We always aim to deliver an outstanding service, but there’s no better recommendation than from those who've worked with us before.
If you’re more familiar with the state sector, what should you expect from an independent school? Our guide highlights some key differences to consider.
Meet our team of specialist recruiters for independent schools and find out how we can assist your search.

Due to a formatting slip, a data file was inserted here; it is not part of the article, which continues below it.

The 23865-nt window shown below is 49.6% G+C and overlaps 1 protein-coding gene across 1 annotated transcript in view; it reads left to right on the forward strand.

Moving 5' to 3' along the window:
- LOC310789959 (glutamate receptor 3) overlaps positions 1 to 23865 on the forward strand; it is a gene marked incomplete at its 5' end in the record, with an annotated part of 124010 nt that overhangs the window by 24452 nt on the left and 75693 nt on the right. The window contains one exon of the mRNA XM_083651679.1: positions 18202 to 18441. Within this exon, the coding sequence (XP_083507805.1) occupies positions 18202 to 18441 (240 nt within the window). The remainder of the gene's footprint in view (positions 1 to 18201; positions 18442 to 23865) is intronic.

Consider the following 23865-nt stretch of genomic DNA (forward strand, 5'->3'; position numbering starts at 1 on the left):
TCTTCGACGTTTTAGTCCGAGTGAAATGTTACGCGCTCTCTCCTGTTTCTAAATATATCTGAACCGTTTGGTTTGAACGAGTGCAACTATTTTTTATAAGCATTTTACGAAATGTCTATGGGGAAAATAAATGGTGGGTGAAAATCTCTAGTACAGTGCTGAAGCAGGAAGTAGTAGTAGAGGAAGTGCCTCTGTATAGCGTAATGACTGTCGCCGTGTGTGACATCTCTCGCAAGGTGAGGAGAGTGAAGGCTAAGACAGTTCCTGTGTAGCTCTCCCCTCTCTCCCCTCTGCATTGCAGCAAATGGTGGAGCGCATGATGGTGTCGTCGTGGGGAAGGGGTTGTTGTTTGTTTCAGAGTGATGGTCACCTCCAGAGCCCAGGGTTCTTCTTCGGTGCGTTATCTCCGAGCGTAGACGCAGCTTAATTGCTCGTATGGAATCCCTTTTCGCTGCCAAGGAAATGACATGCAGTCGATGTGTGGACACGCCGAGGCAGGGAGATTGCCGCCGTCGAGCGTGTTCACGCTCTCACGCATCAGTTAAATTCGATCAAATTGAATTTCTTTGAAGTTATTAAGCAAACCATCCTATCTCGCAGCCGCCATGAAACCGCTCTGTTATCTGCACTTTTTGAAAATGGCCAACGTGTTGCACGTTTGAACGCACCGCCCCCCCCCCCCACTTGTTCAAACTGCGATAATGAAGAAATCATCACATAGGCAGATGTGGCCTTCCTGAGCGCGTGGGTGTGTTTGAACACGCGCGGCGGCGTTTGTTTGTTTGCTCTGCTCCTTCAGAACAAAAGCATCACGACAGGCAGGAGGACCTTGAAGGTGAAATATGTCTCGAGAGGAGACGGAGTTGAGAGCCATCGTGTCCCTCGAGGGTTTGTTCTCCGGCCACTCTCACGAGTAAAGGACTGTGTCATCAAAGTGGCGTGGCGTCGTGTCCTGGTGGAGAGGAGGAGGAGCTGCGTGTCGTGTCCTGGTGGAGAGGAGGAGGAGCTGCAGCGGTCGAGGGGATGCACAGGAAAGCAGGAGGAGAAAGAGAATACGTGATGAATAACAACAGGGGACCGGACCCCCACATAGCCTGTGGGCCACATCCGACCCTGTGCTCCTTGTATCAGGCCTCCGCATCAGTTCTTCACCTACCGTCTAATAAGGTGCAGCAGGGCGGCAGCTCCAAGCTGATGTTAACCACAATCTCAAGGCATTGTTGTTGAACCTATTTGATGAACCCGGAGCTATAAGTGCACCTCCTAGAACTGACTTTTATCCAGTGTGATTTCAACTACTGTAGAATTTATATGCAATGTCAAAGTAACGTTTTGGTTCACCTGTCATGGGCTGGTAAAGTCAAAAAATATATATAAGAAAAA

If you're reading this, we're delighted to say that you're now viewing the brand new version of the Harris Hill Independent Schools website, launched on 1st November 2018.There are plenty of design and content updates, but you’ll find the structure largely unchanged so we hope you'll find it easy to navigate.The real changes are behind the scenes: we wanted to improve your experience by making it significantly quicker and easier to register, search and apply for jobs on the site - things that we know haven’t always been quite as easy as they should – so we've rebuilt everything from scratch using the excellent Volcanic platform, and we hope you’ll start to see the benefits immediately.New features to look out for include:► the 'Dashboard' page, where you can upload and update your details, keep track of your applications, manage job alerts and more► fast and accurate new job search functions to help you track down the perfect job in no time...► ...and a streamlined application process to help you apply in a matter of moments when you do.Why do I need to register again?To build the new site, we’ve moved everything to a brand new provider, but for maximum protection of your data, user account details such as logins and passwords have not been transferred.Unfortunately this does mean that both new and existing users will need to create a new account in order to log in and make full use of the site. However the good news is that it can now be done in a matter of seconds, or with just one click via your LinkedIn profile – so we hope it won’t be a major inconvenience.Please note this only concerns your account login for the website and you will not need to re-supply any other details: if you’ve registered as a candidate with one of our consultants they will still have all the relevant information on hand to help you find a great new independent school job, whether it’s for next term, next year or at some point in the future!All the best from the team and we hope you enjoy using the new site.Harris Hill Independent Schools